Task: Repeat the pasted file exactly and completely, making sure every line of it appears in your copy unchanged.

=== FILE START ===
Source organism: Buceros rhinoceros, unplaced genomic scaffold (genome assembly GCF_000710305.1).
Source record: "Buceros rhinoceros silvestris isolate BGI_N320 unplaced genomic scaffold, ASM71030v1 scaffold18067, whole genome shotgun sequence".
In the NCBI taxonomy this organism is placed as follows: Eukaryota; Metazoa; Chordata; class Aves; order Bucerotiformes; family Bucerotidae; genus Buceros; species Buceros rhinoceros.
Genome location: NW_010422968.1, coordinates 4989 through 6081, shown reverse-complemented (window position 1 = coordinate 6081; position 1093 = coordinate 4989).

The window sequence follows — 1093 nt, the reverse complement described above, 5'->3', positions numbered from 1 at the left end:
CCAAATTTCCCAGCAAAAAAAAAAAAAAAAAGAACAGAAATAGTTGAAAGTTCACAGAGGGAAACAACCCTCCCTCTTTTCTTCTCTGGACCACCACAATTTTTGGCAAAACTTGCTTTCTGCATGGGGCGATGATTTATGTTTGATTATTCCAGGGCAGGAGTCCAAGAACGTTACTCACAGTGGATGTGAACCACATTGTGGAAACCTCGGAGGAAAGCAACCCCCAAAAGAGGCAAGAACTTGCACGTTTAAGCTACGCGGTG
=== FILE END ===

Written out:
Source organism: Buceros rhinoceros, unplaced genomic scaffold (genome assembly GCF_000710305.1).
Source record: "Buceros rhinoceros silvestris isolate BGI_N320 unplaced genomic scaffold, ASM71030v1 scaffold18067, whole genome shotgun sequence".
In the NCBI taxonomy this organism is placed as follows: Eukaryota; Metazoa; Chordata; class Aves; order Bucerotiformes; family Bucerotidae; genus Buceros; species Buceros rhinoceros.
Genome location: NW_010422968.1, coordinates 4989 through 6081, shown reverse-complemented (window position 1 = coordinate 6081; position 1093 = coordinate 4989).

The window sequence follows — 1093 nt, the reverse complement described above, 5'->3', positions numbered from 1 at the left end:
CCAAATTTCCCAGCAAAAAAAAAAAAAAAAAGAACAGAAATAGTTGAAAGTTCACAGAGGGAAACAACCCTCCCTCTTTTCTTCTCTGGACCACCACAATTTTTGGCAAAACTTGCTTTCTGCATGGGGCGATGATTTATGTTTGATTATTCCAGGGCAGGAGTCCAAGAACGTTACTCACAGTGGATGTGAACCACATTGTGGAAACCTCGGAGGAAAGCAACCCCCAAAAGAGGCAAGAACTTGCACGTTTAAGCTACGCGGTG